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The creek that runs beside the hiked hill - with snow

The creek that runs beside the hiked hill - with snow

After a dinner of teriyaki chicken and rice and a visit with George (our neighbor, landlord, friend, and banjo extraordinaire), we took our guests up the mountain to the left of our cabin. It isn’t the hardest hill, but is not the easiest. It makes your heart pick up speed right away. Plo on my back added 18 pounds. My thighs and rear stung with the effort.

Ro rode her daddy piggy back. The six of us moved steadily up the old logging roads. Deer and turkey tracks were scattered in the mud. Little yellow flowers were springing up through the brown that surrounded them. The air was warm with a nip. A long awaited break from the white, the ice, the hard rains, floods, and bitter cold of winter. It felt perfect and necessary to pass that air through my lungs and out again.

We didn’t talk much for the exertion was enough. Dry, beige, scrub grass swayed in the breeze looking out of place amongst the green ferns. We passed the road to the old deep mines and the hunting cabin, taking the high road on up the mountain. Steeper yet. Two deer skip away and we see the white of their tails. No sound from their feet.

At the top we spilt up, each taking our own path. Giant, moss covered, eternal rocks stood against the ridge, balancing. I walk to the top of the ridge, stepping over the dry branches, and getting bit by briars. Aware of the baby on my back. Plo and I reach the top and the wind answers to our presence. I feel it over my skin washing me clean of the funk of days indoors in sterile rooms, and those that are not my own. I love the sound Plo makes when the wind blows. A quiet little hum… ahahahahahahah, again and again.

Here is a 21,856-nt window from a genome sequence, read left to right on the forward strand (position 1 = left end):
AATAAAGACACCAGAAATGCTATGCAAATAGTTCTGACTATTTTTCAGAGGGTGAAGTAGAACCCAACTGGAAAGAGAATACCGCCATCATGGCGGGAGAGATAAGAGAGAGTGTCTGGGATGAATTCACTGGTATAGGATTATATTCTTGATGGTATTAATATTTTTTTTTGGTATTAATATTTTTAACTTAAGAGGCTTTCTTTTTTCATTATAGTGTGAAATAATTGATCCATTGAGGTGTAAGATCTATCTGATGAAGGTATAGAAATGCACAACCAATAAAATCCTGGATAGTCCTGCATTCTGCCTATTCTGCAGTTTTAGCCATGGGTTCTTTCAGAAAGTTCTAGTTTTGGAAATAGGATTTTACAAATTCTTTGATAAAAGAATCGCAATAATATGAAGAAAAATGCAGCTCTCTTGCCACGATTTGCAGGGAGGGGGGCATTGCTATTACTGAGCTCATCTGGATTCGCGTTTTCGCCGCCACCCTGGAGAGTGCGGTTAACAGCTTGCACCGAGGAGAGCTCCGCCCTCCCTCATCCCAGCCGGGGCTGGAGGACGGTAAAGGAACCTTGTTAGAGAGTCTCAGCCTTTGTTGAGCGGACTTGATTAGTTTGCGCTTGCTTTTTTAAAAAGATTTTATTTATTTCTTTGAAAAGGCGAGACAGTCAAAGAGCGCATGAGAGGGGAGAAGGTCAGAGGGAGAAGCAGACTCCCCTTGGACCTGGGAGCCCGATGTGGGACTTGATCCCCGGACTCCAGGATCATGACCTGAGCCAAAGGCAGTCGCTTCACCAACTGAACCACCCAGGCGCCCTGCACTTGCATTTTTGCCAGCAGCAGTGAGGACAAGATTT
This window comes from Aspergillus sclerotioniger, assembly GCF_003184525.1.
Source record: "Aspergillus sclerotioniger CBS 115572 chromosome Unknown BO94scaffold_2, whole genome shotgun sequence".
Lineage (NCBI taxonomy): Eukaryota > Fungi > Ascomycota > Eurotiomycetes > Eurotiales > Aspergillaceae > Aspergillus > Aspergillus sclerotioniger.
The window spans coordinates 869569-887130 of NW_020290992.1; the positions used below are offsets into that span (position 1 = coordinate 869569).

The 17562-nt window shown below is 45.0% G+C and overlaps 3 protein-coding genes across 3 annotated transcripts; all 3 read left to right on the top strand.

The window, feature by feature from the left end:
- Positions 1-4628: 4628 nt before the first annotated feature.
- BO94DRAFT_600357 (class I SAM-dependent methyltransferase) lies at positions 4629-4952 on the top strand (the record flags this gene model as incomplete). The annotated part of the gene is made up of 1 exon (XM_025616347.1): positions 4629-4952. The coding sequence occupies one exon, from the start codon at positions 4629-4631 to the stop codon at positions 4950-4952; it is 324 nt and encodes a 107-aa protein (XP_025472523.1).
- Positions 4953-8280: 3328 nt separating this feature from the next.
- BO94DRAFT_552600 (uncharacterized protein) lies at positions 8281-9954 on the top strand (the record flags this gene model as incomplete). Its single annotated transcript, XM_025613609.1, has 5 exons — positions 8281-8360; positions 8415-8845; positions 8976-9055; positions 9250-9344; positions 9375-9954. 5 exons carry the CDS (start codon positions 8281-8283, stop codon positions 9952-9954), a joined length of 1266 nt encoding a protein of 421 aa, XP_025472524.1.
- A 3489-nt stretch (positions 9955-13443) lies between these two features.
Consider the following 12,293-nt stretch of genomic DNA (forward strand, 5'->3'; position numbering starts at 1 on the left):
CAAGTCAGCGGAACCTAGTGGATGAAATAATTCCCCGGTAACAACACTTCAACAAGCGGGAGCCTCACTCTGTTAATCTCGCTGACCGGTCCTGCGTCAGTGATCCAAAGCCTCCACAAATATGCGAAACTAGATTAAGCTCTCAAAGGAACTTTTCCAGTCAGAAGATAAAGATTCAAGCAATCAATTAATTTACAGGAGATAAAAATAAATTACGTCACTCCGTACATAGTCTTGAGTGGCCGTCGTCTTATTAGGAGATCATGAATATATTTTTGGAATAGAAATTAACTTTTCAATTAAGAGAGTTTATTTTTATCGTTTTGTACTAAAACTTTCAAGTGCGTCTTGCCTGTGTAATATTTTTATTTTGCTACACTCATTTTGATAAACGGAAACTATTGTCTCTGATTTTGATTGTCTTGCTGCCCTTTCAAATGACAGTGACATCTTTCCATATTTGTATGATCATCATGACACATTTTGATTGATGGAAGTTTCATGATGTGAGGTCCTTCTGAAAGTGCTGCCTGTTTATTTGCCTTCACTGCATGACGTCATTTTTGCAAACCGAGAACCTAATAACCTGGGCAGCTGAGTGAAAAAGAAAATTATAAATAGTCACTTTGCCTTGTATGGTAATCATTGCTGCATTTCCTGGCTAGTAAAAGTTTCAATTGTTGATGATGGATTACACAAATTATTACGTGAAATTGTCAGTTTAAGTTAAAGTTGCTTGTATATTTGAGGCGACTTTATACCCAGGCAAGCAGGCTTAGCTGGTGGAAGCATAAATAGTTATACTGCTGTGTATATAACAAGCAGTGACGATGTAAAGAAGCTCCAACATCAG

Soon, the others find me. We look over the other mountains, seeing other rocks, the step and bareness left by a strip mine, valleys dark and deep. We talk of future camping trips, Rainbow people, and homemade swords. How the other hill has a better view. Plo plays in the leaves for the first time and eventually bites off a piece of dried oak leaf and swallows it. Ro is quiet, thinking of how we made it to the top. Then, it is time to return home and to the movements that are life.

with snow on the ground

with snow on the ground


About Me

An Appalachian woman born and raised, mothering two little girls in a place that is non-existent to AT&T or UPS. Happily working toward a sustainable lifestyle and writing on the demand of a loud muse.

March 2009

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